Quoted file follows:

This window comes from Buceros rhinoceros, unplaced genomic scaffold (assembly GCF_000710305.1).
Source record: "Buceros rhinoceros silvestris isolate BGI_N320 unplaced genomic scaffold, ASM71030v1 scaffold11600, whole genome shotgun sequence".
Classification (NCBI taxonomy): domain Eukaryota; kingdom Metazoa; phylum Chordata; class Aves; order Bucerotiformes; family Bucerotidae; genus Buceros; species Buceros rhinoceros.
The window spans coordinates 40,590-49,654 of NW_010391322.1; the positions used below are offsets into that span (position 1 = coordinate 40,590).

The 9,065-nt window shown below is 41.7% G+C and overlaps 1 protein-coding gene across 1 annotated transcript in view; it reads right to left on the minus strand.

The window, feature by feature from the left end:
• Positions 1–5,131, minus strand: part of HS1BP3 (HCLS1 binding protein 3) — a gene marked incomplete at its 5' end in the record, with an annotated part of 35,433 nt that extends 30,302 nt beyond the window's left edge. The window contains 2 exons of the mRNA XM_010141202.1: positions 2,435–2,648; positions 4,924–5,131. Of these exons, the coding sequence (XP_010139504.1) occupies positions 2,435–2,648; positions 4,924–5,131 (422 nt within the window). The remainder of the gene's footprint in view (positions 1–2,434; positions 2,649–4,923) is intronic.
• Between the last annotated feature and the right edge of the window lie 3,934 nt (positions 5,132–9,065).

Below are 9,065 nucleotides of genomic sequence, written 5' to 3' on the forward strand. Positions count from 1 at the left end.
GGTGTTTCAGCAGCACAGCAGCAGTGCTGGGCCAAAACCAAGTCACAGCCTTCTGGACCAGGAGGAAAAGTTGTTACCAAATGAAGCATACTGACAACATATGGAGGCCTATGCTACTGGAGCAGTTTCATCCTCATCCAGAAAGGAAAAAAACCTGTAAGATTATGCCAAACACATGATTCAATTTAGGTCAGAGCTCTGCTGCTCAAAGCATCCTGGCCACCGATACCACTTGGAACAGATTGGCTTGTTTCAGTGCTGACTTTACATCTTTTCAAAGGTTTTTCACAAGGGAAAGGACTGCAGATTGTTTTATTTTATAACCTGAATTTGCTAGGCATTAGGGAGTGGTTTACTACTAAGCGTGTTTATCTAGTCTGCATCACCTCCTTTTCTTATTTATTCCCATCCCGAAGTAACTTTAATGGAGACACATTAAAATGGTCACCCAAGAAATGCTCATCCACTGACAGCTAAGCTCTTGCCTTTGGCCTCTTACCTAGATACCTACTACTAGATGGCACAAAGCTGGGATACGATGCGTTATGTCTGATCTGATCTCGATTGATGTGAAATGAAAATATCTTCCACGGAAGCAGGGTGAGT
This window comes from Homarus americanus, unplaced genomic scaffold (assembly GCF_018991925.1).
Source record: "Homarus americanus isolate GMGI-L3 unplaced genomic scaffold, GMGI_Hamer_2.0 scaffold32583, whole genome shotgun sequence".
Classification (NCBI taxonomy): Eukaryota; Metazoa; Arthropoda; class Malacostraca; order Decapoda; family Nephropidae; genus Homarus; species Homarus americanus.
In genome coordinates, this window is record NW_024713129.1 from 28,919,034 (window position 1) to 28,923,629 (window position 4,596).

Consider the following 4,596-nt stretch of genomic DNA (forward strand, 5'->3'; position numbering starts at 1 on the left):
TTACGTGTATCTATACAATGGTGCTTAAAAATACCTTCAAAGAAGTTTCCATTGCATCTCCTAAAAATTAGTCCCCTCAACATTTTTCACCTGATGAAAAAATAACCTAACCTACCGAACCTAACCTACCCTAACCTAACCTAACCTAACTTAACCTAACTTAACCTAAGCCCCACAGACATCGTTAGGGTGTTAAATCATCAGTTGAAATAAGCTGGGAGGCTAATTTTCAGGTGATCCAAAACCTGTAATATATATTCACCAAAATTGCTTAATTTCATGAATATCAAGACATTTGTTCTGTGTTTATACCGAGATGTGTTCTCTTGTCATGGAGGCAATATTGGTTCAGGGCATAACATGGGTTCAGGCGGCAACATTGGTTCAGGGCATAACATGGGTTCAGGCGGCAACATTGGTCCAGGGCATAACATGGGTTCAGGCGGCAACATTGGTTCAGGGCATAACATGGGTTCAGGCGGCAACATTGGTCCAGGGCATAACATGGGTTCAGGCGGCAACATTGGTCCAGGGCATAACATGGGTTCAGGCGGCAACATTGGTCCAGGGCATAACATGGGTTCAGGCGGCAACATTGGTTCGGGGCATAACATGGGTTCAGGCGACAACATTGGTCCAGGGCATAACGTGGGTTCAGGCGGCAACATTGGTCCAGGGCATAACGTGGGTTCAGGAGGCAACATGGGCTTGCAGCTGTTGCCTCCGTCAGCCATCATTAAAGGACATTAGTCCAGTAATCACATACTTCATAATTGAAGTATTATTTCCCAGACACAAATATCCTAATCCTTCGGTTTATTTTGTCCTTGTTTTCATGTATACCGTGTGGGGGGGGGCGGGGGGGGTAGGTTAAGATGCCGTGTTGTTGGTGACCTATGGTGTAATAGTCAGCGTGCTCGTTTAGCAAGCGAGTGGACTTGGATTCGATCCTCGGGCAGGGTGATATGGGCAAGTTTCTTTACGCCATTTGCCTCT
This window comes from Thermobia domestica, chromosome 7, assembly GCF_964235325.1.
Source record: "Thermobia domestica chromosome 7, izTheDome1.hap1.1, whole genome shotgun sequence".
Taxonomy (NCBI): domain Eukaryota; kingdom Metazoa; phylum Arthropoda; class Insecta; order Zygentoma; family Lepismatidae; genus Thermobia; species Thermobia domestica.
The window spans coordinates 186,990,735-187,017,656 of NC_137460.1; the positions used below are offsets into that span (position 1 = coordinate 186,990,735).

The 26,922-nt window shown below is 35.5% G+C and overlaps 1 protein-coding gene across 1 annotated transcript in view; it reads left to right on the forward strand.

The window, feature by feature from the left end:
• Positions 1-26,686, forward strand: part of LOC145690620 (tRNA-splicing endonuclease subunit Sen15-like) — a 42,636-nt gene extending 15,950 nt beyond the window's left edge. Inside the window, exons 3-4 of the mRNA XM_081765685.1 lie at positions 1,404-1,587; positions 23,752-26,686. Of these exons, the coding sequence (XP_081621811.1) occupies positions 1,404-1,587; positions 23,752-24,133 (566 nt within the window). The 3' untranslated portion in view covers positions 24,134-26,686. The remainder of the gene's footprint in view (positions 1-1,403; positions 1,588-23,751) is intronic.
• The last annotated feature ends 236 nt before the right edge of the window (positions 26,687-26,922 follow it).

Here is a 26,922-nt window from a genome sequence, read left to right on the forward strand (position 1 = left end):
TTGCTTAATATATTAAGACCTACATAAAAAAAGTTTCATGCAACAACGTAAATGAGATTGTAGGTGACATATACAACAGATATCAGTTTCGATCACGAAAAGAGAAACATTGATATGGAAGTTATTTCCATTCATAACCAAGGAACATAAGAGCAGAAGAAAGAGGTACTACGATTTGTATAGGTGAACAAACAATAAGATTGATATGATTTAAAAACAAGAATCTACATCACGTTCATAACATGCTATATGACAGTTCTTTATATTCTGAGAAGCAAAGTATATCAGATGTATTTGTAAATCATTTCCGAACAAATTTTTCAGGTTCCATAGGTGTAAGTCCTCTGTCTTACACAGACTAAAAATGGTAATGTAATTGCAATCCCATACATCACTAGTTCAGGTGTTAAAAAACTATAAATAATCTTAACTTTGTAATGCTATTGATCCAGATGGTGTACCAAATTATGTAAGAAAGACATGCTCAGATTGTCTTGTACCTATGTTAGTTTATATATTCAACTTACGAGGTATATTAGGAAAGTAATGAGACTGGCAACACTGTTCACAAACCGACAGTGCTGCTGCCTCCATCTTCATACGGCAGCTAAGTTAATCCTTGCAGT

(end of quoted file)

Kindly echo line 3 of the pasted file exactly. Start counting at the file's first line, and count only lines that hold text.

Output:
Classification (NCBI taxonomy): domain Eukaryota; kingdom Metazoa; phylum Chordata; class Aves; order Bucerotiformes; family Bucerotidae; genus Buceros; species Buceros rhinoceros.